The Midnight Gospel’s Dark Reflections On Reality Have Become Therapeutic For Me

The Midnight Gospel’s Dark Reflections On Reality Have Become Therapeutic For Me

If you’re reading this, then you know Gizmodo wholly endorses podcasts of all varieties, as they’re an art form that brings people together and encourages listeners to open their minds. Strictly speaking, Netflix’s The Midnight Gospel isn’t a podcast, it’s something more: a manifestation of what all podcasts try to be, but very few have the ability to achieve.

The Midnight Gospel“the new series from Adventure Time’s Pendleton Ward and Duncan Trussell”follows Clancy Gilroy (Trussell) as he traverses the multiverse with the sole goal of speaking to as many interesting people as he can find and put a microphone in front of. Conceptually, this is what makes the show make sense (as much sense as an animated series from Ward can), but that description doesn’t wholly encapsulate the very practical magic that makes it sing.

In each episode, Clancy begins his day by consulting his computer about different corners of reality itself with the express intention of”and this is a very literal description”putting his head into a mons pubis warp drive that transports him to wildly new and unexpected places where he meets random people going about their lives. Clancy’s objective isn’t immediately clear as The Midnight Gospel begins, and even midway through the series, it isn’t apparent what you’re meant to get out of it if you’re watching it as just another novel coronavirus pandemic ravages our country. That’s not the sort of thing you’re “meant” to say in public to people who don’t know you that way. It’s ugly and reflective of the hurt that so many of us carry and try to hide as if it’s not something we don’t wear on our faces.

As the season progresses, Clancy’s conversations become different. Not deeper exactly, as they’re deep from the jump, but he develops a more nuanced understanding of existence as a concept, in part because he witnesses so much literal death as he travels from world to world, all the while being dedicated to creating his show. In a very real way that feels kind of uncomfortable to say, The Midnight Gospel feels like the kind of brutal talk therapy that I still don’t feel like I can have with my therapist”because while we know each other, we don’t trust each other (that only comes with time). Clancy, though, because he’s so trusting, can almost immediately connect with people in that deep kind of way that makes it possible for him to heal in a spiritual sense, even though he never quite gets around to realising that about himself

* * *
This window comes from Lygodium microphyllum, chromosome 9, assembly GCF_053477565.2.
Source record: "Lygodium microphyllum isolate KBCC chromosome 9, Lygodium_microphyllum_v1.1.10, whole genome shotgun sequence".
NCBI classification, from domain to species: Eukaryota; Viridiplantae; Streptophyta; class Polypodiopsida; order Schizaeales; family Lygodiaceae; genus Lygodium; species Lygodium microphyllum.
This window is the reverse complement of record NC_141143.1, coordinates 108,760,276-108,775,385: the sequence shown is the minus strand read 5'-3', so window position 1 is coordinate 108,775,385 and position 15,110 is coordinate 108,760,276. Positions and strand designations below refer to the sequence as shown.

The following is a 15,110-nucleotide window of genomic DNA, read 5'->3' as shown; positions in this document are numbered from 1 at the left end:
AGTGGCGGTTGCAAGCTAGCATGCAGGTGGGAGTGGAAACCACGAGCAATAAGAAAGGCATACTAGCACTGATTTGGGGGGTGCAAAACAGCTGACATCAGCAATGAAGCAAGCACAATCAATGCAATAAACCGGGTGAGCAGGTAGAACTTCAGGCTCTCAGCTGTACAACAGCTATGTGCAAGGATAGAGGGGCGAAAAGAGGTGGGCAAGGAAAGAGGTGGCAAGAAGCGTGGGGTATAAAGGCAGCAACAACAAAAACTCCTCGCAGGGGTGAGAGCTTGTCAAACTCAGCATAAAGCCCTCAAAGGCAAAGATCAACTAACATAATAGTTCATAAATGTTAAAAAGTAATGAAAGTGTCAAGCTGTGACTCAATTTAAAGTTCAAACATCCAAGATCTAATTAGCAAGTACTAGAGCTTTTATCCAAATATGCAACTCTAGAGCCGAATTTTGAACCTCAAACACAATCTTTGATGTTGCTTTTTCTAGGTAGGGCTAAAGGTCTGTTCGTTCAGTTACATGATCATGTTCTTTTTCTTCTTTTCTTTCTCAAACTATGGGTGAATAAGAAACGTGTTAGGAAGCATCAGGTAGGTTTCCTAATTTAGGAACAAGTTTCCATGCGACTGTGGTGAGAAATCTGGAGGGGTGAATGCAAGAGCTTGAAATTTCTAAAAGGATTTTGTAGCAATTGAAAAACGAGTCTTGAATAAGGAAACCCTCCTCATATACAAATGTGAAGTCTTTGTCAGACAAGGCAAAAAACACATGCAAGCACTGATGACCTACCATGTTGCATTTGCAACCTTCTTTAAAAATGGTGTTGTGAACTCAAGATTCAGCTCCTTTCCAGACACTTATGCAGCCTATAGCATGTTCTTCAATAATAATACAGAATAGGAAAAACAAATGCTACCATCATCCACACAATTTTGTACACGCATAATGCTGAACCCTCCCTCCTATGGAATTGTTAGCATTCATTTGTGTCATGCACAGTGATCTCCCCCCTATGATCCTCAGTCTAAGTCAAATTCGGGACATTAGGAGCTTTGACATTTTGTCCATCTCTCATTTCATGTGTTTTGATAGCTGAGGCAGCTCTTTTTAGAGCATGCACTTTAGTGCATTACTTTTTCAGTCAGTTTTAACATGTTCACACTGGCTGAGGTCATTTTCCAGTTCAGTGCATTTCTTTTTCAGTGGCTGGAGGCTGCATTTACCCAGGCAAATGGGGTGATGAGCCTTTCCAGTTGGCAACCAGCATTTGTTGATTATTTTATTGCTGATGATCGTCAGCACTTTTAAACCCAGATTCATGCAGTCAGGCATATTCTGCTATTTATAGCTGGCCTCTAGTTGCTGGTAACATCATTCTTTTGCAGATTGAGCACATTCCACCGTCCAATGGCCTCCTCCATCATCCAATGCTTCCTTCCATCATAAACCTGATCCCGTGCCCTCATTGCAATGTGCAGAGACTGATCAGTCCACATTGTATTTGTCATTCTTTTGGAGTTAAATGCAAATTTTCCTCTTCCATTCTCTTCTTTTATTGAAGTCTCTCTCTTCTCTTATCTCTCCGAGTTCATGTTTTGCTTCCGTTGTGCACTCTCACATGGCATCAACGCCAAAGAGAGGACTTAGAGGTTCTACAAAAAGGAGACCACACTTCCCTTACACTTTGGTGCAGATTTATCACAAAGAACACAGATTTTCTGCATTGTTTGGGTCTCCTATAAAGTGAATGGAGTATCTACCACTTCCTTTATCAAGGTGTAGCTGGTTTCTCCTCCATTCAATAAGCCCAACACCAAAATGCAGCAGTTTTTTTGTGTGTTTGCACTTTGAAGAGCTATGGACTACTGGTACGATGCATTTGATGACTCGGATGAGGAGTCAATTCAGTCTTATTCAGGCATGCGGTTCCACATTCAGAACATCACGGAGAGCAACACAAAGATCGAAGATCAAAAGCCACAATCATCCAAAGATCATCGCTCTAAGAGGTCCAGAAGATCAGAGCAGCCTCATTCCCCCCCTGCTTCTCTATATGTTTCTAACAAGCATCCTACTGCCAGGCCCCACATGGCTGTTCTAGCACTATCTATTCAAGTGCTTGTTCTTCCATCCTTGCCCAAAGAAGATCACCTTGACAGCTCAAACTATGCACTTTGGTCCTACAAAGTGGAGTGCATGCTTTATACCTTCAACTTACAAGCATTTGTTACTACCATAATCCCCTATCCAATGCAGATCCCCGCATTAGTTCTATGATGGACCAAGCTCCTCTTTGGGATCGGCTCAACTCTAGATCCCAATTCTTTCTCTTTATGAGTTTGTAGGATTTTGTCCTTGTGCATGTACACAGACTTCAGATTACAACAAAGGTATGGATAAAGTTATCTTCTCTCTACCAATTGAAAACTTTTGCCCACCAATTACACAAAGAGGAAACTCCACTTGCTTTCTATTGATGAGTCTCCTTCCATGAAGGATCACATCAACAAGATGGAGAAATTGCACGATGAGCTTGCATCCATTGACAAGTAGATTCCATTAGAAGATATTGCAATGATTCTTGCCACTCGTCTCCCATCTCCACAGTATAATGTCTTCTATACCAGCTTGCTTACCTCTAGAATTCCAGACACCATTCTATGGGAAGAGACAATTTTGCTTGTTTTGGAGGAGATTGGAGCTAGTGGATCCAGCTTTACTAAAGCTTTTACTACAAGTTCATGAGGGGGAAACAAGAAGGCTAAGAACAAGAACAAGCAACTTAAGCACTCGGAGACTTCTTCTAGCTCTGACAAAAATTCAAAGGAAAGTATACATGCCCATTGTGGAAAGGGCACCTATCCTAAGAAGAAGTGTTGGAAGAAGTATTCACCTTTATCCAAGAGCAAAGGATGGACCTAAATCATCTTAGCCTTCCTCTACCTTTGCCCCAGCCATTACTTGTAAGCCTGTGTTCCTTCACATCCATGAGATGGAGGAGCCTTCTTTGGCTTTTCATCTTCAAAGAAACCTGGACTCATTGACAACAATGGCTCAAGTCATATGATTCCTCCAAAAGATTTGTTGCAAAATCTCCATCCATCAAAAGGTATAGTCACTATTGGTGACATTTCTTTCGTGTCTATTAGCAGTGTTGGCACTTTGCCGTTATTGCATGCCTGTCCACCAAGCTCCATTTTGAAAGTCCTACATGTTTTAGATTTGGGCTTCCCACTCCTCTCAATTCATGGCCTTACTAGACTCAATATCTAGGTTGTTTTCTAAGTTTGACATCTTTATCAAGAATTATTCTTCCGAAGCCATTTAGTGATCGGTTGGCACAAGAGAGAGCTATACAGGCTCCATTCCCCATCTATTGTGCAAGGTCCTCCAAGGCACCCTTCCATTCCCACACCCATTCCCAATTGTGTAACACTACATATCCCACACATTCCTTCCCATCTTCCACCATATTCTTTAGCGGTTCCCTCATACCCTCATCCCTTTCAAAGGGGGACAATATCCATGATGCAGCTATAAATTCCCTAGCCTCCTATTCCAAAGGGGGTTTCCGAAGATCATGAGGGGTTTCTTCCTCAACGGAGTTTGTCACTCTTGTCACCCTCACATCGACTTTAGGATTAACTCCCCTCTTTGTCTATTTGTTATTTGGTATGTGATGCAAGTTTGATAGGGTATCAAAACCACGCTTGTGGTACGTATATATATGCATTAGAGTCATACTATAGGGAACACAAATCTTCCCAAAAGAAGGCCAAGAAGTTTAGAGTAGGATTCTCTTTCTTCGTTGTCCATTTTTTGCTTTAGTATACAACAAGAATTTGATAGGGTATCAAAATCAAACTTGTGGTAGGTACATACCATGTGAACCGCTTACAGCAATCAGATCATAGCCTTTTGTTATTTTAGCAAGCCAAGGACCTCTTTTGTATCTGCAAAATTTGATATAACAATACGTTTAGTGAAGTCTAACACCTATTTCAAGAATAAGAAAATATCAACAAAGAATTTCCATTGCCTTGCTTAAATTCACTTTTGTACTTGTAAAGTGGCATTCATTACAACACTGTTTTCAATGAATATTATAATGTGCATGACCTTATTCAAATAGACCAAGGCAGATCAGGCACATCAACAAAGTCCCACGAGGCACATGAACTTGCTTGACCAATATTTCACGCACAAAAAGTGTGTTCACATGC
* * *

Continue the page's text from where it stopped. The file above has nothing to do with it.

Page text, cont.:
In the final episode of the current season, Trussell ends up interviewing his mother, and together they reflect on what it means to be parent and child and see opposite ends of life in one another. Clancy’s mother has cancer, but when the two of them have their final conversation it’s not….sad. Even in her dying moments, she prioritises teaching her son important things that he needs to know in order for him to keep living on when she’s gone. It’s the idea of presence, as a concept, that they get to the heart of. It’s not something we all really try to encourage one another to understand but we should.

This all being said, the show does get quite weird and out of pocket, so if you’re not quite feeling in the mood to be wrecked emotionally, it’s not something you should just put on for fun”especially right now. When you do feel like you can handle it, though, it’s a show that is likely going to take you exactly to the place you didn’t necessarily want to be, but need to be, because it’ll help you grow.